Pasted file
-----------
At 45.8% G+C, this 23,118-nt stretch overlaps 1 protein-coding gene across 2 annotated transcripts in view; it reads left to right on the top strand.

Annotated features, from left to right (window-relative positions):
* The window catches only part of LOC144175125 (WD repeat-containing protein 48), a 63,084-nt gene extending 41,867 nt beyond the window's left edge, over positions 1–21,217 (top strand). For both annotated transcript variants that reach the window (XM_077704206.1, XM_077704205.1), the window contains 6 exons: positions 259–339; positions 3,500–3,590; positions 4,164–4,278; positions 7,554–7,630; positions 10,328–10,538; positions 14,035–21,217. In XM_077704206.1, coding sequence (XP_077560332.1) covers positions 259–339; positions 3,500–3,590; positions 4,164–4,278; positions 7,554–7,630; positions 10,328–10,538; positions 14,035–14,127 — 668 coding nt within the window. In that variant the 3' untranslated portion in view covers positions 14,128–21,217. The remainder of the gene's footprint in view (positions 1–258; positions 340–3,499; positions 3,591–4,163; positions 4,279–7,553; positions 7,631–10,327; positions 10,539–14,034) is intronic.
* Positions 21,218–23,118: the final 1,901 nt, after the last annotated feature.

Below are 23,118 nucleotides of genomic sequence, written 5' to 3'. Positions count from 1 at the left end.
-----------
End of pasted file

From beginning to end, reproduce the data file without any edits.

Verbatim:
At 45.8% G+C, this 23,118-nt stretch overlaps 1 protein-coding gene across 2 annotated transcripts in view; it reads left to right on the top strand.

Annotated features, from left to right (window-relative positions):
* The window catches only part of LOC144175125 (WD repeat-containing protein 48), a 63,084-nt gene extending 41,867 nt beyond the window's left edge, over positions 1–21,217 (top strand). For both annotated transcript variants that reach the window (XM_077704206.1, XM_077704205.1), the window contains 6 exons: positions 259–339; positions 3,500–3,590; positions 4,164–4,278; positions 7,554–7,630; positions 10,328–10,538; positions 14,035–21,217. In XM_077704206.1, coding sequence (XP_077560332.1) covers positions 259–339; positions 3,500–3,590; positions 4,164–4,278; positions 7,554–7,630; positions 10,328–10,538; positions 14,035–14,127 — 668 coding nt within the window. In that variant the 3' untranslated portion in view covers positions 14,128–21,217. The remainder of the gene's footprint in view (positions 1–258; positions 340–3,499; positions 3,591–4,163; positions 4,279–7,553; positions 7,631–10,327; positions 10,539–14,034) is intronic.
* Positions 21,218–23,118: the final 1,901 nt, after the last annotated feature.

Below are 23,118 nucleotides of genomic sequence, written 5' to 3'. Positions count from 1 at the left end.